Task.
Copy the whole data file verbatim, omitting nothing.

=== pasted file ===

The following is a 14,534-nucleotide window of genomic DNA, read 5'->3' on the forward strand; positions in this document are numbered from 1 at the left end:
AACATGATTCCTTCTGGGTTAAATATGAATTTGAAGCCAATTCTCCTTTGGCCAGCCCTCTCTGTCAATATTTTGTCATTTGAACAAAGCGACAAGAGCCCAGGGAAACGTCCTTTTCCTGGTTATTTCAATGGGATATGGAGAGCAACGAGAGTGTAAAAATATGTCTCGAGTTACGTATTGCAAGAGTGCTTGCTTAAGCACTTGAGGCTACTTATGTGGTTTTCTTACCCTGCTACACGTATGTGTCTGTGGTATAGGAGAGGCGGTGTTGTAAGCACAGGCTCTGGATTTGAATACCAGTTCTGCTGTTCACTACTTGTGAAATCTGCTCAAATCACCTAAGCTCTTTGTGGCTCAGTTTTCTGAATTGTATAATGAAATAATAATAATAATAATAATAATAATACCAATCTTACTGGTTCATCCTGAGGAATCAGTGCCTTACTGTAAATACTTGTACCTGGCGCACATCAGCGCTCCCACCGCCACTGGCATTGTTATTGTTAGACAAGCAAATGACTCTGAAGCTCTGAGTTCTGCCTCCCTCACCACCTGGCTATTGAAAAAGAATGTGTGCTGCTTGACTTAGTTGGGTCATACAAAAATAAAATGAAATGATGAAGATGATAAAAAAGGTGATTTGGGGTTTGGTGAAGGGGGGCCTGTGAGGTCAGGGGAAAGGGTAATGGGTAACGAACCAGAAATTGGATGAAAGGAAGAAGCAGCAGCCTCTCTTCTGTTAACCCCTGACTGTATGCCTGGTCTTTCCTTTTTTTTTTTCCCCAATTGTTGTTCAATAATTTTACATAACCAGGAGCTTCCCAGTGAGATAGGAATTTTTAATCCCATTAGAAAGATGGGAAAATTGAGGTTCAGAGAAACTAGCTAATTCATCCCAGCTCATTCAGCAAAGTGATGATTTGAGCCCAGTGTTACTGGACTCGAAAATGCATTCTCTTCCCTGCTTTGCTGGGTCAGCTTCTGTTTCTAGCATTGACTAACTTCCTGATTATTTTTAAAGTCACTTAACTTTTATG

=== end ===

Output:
The following is a 14,534-nucleotide window of genomic DNA, read 5'->3' on the forward strand; positions in this document are numbered from 1 at the left end:
AACATGATTCCTTCTGGGTTAAATATGAATTTGAAGCCAATTCTCCTTTGGCCAGCCCTCTCTGTCAATATTTTGTCATTTGAACAAAGCGACAAGAGCCCAGGGAAACGTCCTTTTCCTGGTTATTTCAATGGGATATGGAGAGCAACGAGAGTGTAAAAATATGTCTCGAGTTACGTATTGCAAGAGTGCTTGCTTAAGCACTTGAGGCTACTTATGTGGTTTTCTTACCCTGCTACACGTATGTGTCTGTGGTATAGGAGAGGCGGTGTTGTAAGCACAGGCTCTGGATTTGAATACCAGTTCTGCTGTTCACTACTTGTGAAATCTGCTCAAATCACCTAAGCTCTTTGTGGCTCAGTTTTCTGAATTGTATAATGAAATAATAATAATAATAATAATAATAATACCAATCTTACTGGTTCATCCTGAGGAATCAGTGCCTTACTGTAAATACTTGTACCTGGCGCACATCAGCGCTCCCACCGCCACTGGCATTGTTATTGTTAGACAAGCAAATGACTCTGAAGCTCTGAGTTCTGCCTCCCTCACCACCTGGCTATTGAAAAAGAATGTGTGCTGCTTGACTTAGTTGGGTCATACAAAAATAAAATGAAATGATGAAGATGATAAAAAAGGTGATTTGGGGTTTGGTGAAGGGGGGCCTGTGAGGTCAGGGGAAAGGGTAATGGGTAACGAACCAGAAATTGGATGAAAGGAAGAAGCAGCAGCCTCTCTTCTGTTAACCCCTGACTGTATGCCTGGTCTTTCCTTTTTTTTTTTCCCCAATTGTTGTTCAATAATTTTACATAACCAGGAGCTTCCCAGTGAGATAGGAATTTTTAATCCCATTAGAAAGATGGGAAAATTGAGGTTCAGAGAAACTAGCTAATTCATCCCAGCTCATTCAGCAAAGTGATGATTTGAGCCCAGTGTTACTGGACTCGAAAATGCATTCTCTTCCCTGCTTTGCTGGGTCAGCTTCTGTTTCTAGCATTGACTAACTTCCTGATTATTTTTAAAGTCACTTAACTTTTATG